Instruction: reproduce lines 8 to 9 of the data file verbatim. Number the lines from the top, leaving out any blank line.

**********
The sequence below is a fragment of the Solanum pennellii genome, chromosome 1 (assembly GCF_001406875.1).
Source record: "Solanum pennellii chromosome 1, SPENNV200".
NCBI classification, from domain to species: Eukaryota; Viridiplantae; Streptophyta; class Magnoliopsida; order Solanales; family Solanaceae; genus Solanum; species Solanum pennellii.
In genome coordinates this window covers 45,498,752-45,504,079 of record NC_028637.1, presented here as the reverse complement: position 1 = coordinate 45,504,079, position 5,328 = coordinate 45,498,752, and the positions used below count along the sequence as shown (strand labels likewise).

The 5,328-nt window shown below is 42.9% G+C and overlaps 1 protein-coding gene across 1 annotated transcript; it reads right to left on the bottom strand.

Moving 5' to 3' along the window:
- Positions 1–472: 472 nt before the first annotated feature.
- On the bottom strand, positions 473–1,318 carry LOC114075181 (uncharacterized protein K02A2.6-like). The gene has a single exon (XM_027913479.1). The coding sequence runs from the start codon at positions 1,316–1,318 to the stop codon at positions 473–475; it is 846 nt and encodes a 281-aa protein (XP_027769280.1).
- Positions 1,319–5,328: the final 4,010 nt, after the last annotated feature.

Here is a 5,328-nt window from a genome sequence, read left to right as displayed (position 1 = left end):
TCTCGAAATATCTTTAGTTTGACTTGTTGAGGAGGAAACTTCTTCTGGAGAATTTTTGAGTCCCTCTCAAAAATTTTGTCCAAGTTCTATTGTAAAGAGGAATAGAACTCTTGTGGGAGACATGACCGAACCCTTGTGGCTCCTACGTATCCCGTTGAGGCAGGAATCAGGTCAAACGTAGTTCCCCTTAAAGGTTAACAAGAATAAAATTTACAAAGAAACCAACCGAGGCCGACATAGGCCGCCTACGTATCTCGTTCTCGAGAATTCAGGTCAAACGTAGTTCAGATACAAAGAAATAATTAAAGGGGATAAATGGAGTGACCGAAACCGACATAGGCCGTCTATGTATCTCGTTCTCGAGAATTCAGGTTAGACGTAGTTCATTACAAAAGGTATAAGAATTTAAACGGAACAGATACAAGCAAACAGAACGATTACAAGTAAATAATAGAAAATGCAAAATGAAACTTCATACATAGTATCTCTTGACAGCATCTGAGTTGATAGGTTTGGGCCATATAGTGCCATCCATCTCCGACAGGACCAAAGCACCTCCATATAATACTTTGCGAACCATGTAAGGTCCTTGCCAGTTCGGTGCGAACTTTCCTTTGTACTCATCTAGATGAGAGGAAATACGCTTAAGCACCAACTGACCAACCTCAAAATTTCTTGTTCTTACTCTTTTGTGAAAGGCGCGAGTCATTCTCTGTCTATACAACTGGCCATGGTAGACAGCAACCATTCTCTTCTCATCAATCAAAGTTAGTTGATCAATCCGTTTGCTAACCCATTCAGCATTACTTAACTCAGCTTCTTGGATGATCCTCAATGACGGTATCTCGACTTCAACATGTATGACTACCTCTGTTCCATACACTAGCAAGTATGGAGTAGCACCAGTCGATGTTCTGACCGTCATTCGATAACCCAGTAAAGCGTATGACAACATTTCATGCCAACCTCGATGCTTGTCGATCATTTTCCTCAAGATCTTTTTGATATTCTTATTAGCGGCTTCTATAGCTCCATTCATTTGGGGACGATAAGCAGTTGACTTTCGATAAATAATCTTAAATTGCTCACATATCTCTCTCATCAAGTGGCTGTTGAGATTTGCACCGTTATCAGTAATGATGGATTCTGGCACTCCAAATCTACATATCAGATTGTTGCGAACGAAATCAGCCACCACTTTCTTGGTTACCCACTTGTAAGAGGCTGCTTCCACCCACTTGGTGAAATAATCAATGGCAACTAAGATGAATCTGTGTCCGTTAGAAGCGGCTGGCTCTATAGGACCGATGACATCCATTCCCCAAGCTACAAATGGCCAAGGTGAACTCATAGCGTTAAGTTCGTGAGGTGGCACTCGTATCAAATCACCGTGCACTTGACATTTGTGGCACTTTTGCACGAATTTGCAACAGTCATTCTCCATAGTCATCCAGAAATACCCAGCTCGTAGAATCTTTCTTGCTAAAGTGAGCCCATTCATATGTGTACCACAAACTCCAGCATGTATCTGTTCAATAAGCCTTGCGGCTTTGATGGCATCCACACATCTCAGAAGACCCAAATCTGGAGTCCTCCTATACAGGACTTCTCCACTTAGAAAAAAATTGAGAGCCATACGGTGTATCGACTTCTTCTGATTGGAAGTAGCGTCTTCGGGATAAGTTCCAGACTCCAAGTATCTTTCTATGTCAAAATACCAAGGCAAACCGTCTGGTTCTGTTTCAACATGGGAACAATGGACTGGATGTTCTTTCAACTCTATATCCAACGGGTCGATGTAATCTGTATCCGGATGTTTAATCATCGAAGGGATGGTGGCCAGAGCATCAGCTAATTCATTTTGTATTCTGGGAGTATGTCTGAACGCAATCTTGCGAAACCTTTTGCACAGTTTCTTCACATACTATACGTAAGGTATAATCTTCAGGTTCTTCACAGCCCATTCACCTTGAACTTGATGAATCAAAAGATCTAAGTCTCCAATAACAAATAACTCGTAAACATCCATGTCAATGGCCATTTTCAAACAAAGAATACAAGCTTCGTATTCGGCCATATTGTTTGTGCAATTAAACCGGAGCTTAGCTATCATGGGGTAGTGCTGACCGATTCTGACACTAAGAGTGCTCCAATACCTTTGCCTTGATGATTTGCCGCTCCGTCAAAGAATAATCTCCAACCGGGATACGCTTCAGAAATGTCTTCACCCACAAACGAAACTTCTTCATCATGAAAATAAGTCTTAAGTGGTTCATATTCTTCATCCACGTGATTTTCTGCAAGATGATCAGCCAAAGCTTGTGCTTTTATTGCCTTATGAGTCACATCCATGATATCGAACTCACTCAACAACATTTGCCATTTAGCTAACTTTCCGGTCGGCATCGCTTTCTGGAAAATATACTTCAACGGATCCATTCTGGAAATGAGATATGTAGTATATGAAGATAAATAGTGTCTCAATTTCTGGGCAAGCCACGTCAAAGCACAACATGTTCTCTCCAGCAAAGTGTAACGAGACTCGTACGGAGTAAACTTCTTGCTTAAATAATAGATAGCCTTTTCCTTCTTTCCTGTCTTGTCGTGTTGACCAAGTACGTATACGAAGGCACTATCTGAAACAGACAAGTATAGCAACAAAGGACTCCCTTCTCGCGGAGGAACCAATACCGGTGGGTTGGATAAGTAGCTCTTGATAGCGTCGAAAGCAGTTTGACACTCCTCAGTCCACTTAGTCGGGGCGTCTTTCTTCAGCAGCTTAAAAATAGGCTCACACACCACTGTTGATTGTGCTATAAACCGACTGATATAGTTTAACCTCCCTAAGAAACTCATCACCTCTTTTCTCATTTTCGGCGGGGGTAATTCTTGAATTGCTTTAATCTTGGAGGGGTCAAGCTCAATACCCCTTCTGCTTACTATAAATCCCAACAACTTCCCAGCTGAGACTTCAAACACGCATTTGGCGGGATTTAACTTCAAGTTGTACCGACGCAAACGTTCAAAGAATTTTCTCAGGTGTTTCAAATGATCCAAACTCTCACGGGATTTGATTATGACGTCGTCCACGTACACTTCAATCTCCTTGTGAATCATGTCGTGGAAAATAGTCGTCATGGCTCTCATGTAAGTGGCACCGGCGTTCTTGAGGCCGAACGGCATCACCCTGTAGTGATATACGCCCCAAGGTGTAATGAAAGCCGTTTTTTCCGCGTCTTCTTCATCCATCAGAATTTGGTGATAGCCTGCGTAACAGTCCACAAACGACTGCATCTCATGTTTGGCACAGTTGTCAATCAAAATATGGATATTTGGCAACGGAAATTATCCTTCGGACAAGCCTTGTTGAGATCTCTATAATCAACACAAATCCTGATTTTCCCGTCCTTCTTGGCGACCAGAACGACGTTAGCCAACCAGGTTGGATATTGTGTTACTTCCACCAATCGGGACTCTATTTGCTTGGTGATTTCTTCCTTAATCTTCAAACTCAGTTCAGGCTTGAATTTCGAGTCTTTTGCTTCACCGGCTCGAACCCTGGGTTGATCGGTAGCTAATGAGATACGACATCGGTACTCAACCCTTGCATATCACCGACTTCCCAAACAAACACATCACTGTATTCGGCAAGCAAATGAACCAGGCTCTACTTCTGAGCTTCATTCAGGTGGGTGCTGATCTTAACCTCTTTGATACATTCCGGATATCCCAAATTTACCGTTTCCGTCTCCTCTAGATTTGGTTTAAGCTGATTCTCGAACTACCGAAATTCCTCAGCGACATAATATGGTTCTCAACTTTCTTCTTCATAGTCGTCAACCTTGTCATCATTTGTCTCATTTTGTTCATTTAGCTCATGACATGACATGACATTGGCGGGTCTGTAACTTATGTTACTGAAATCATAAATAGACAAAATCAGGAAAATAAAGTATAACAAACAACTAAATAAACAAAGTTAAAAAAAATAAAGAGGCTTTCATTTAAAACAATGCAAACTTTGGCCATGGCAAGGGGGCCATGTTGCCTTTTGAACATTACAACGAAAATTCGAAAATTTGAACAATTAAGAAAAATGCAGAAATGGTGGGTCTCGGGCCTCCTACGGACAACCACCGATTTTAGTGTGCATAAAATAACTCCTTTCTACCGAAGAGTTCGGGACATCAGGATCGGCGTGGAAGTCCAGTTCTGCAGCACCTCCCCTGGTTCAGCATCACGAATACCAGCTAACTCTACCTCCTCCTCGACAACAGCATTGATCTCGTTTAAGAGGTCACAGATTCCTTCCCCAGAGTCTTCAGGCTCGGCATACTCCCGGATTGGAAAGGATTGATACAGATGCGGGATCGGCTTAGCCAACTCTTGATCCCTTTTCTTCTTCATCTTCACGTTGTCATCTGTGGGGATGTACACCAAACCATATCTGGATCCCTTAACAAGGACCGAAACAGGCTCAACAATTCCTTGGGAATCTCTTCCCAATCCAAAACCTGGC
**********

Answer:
- On the bottom strand, positions 473–1,318 carry LOC114075181 (uncharacterized protein K02A2.6-like). The gene has a single exon (XM_027913479.1). The coding sequence runs from the start codon at positions 1,316–1,318 to the stop codon at positions 473–475; it is 846 nt and encodes a 281-aa protein (XP_027769280.1).
- Positions 1,319–5,328: the final 4,010 nt, after the last annotated feature.